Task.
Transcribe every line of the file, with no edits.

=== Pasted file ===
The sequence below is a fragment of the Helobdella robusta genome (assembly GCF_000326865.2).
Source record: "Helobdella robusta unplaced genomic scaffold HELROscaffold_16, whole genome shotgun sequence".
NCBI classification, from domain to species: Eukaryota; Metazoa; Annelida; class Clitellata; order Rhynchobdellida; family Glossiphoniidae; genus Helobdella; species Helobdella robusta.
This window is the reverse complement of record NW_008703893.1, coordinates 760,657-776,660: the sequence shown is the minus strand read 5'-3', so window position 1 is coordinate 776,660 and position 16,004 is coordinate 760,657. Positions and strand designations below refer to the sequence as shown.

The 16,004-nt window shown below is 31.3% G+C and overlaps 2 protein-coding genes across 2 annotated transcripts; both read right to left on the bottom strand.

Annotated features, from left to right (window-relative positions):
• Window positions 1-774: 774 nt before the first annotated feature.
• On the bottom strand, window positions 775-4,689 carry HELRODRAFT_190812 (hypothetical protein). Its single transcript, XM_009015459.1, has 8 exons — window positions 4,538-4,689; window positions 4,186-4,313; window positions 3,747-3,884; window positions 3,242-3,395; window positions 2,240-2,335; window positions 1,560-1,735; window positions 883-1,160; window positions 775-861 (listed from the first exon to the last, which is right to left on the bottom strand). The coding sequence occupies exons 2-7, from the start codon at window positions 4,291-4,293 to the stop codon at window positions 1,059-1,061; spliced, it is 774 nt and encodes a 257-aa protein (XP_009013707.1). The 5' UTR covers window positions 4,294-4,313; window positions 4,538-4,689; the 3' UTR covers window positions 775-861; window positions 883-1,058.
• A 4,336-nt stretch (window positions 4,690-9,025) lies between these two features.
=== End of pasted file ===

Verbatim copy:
The sequence below is a fragment of the Helobdella robusta genome (assembly GCF_000326865.2).
Source record: "Helobdella robusta unplaced genomic scaffold HELROscaffold_16, whole genome shotgun sequence".
NCBI classification, from domain to species: Eukaryota; Metazoa; Annelida; class Clitellata; order Rhynchobdellida; family Glossiphoniidae; genus Helobdella; species Helobdella robusta.
This window is the reverse complement of record NW_008703893.1, coordinates 760,657-776,660: the sequence shown is the minus strand read 5'-3', so window position 1 is coordinate 776,660 and position 16,004 is coordinate 760,657. Positions and strand designations below refer to the sequence as shown.

The 16,004-nt window shown below is 31.3% G+C and overlaps 2 protein-coding genes across 2 annotated transcripts; both read right to left on the bottom strand.

Annotated features, from left to right (window-relative positions):
• Window positions 1-774: 774 nt before the first annotated feature.
• On the bottom strand, window positions 775-4,689 carry HELRODRAFT_190812 (hypothetical protein). Its single transcript, XM_009015459.1, has 8 exons — window positions 4,538-4,689; window positions 4,186-4,313; window positions 3,747-3,884; window positions 3,242-3,395; window positions 2,240-2,335; window positions 1,560-1,735; window positions 883-1,160; window positions 775-861 (listed from the first exon to the last, which is right to left on the bottom strand). The coding sequence occupies exons 2-7, from the start codon at window positions 4,291-4,293 to the stop codon at window positions 1,059-1,061; spliced, it is 774 nt and encodes a 257-aa protein (XP_009013707.1). The 5' UTR covers window positions 4,294-4,313; window positions 4,538-4,689; the 3' UTR covers window positions 775-861; window positions 883-1,058.
• A 4,336-nt stretch (window positions 4,690-9,025) lies between these two features.